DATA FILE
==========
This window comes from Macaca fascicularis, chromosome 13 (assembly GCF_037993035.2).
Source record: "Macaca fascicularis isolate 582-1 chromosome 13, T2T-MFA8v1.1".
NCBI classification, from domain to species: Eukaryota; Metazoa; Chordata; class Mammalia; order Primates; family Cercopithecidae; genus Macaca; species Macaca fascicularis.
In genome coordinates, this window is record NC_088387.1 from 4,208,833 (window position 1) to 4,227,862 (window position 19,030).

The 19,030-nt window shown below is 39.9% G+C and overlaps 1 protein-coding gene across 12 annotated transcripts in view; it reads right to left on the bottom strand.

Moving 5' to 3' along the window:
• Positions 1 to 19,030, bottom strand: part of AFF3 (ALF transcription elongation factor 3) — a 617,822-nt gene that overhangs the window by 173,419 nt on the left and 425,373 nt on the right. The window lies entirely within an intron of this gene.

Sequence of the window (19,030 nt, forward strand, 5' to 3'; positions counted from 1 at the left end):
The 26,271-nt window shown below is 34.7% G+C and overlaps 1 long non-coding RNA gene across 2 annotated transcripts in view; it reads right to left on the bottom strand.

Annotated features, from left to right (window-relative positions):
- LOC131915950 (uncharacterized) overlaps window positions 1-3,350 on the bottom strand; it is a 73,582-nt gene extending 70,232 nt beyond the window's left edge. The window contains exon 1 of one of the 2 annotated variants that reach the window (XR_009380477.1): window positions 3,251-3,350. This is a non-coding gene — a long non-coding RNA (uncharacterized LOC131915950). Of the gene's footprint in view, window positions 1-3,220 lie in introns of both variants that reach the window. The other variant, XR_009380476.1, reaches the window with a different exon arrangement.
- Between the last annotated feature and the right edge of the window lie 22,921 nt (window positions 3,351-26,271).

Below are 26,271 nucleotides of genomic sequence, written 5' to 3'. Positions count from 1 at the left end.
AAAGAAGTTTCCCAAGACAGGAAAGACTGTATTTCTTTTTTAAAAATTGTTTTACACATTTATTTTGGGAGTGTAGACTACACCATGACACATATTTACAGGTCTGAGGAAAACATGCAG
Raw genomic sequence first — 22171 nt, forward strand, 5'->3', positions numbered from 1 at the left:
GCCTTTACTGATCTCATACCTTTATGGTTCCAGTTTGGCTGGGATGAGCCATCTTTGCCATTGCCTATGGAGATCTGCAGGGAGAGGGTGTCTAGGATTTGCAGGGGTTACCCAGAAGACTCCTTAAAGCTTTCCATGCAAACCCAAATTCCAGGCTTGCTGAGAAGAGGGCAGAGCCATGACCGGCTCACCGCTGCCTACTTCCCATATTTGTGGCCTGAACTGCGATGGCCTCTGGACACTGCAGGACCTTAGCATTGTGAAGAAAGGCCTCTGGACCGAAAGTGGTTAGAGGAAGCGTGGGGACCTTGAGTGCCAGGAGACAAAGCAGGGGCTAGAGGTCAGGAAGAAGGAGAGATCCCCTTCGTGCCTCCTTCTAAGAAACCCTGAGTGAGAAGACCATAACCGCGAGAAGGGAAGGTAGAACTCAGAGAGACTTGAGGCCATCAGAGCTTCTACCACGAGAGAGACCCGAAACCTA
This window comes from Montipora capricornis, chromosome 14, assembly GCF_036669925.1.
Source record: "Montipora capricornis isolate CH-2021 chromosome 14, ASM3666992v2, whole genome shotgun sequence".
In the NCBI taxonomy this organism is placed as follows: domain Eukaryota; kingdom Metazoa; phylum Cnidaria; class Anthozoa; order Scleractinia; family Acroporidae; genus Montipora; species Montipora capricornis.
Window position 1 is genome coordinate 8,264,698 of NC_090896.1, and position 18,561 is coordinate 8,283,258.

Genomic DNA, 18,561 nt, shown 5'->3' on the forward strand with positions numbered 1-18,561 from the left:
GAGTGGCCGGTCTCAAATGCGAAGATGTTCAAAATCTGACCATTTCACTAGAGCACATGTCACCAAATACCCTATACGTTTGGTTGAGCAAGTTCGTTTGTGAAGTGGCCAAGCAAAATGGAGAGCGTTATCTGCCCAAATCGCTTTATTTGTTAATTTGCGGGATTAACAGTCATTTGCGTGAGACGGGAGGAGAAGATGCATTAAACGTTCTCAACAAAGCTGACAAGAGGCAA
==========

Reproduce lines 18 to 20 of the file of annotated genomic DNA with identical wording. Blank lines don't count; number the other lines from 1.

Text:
Source record: "Montipora capricornis isolate CH-2021 chromosome 14, ASM3666992v2, whole genome shotgun sequence".
In the NCBI taxonomy this organism is placed as follows: domain Eukaryota; kingdom Metazoa; phylum Cnidaria; class Anthozoa; order Scleractinia; family Acroporidae; genus Montipora; species Montipora capricornis.
Window position 1 is genome coordinate 8,264,698 of NC_090896.1, and position 18,561 is coordinate 8,283,258.